Ground Fault Circuit Interrupters (GFCI) Outlets Standard GFCI Outlet

Ground Fault Circuit Interrupters (GFCI) Outlets Standard GFCI Outlet

15 Aug

Ground Fault Circuit Interrupters (GFCI) Outlets Standard GFCI Outlet

Electrical shock is not only dangerous but “breath-taking.” Having a standard GFCI outlet installed in your home or facility is critically important. Usually, the presence of these life-saving devices (GFCIs) in your home is not hard to notice; they bear self-explanatory stickers most of the time. A typical GFCI is square, equipped with a test and reset button, and often labeled “GCFI protected outlet.”

Why have Ground Fault Circuit Interrupters?

GFCIs monitor and reacts to electric current in power circuits and outlets. Basically, when there’s moisture or water contact with the outlet, the GFCI immediately stops the flow of electrical current to prevent shock and electrocution.

These “life-savers” are especially needed in outlets prone to water contacts such as laundry and bathroom receptacles, utility sinks, and more. Before the introduction of GFCI outlets in the United States, many experienced severe shock or death each year, but the advent of GFCIs minimized issues related to electric shocks.

Electric wiring codes such as National Electrical Code (NEC) even mandate GFCI outlets installation in areas like Bathrooms, Kitchens, Wet Bars, and other places having higher tendencies of water contact with the electric mains.

However, water isn’t the only “shock bridge” between human and electric outlet but dirt and concrete as well. That’s why garages, as well as crawlspaces, aren’t an exception to the installation of ground fault interrupters outlets.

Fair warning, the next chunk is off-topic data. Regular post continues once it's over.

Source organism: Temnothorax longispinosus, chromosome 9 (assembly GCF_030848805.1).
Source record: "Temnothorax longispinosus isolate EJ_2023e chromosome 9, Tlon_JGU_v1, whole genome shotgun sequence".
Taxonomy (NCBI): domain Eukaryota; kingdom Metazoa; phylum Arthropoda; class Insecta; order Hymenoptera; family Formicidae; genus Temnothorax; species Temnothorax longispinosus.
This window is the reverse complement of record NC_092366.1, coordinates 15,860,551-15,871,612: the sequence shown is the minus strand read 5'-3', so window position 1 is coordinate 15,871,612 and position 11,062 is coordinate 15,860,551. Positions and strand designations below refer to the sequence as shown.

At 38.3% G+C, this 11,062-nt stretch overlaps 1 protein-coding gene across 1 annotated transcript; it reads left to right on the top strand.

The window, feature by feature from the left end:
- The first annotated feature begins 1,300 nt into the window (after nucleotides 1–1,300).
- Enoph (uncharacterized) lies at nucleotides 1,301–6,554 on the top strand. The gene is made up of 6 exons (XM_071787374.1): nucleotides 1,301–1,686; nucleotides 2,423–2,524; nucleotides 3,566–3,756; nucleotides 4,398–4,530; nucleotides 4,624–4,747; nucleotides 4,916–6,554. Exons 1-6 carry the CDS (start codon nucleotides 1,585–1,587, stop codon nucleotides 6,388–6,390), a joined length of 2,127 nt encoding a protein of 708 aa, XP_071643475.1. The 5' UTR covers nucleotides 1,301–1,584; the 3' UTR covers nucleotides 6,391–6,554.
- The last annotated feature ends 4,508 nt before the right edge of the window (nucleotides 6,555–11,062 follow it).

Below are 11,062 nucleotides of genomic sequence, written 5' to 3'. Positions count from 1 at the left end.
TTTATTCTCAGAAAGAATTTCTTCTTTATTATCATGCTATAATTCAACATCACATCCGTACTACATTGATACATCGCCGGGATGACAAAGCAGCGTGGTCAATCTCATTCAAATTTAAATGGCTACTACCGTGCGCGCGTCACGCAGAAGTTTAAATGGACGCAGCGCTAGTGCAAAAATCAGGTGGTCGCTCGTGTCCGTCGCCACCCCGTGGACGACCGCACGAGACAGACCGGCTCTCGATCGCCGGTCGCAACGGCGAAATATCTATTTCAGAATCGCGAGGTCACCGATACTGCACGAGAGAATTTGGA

What Type Do You Need?

Either for existing or new home, you need a working GFCI up to NEC standards in your home. Consequently, NEC codes and standards have experienced a series of updates over the last couple of years; thereby, you need to ensure your unit is operating under the latest NEC requirements.

Wondering if your power outlets are GFCI protected? You can request for a trained and certified electrician in Atlanta from Mr. Electric of Atlanta to have a look at your wiring. We can also access your entire installation to ensure you have a working and effective system.

GFCI Outlet Installation, Maintenance, and Repair

You’ll need the service of a professional electrician to help you install your GFCI outlets, which must comply with NEC code and standards.

Besides installation, maintenance and swift repair are equally important. When you notice your GFCI stopped working, this might be as a result of overload. And this is very common with energy-sucking appliances such as space heaters and dryers.

When a GFCI “sense” an overload, it shuts off the circuit and other outlet running through it because of safety. In some cases, the reset button can help you fix, but when the GFCI trips now and then, it’s time to request the service of a professional electrician.

Call us to get a professional help

At Mr. Electric of Atlanta, our professional electric services have you covered on standard installation of GFCI outlet as well as wiring. We are a team of certified and experienced electricians employing the latest NEC codes and standards. We’ll access your wiring if it passes the muster of GFCI best practices and offer tailored services accordingly.

For your GFCI installation or fixing, call or contact us today so we can send a certified electrician to your facility with all the tools and equipment.

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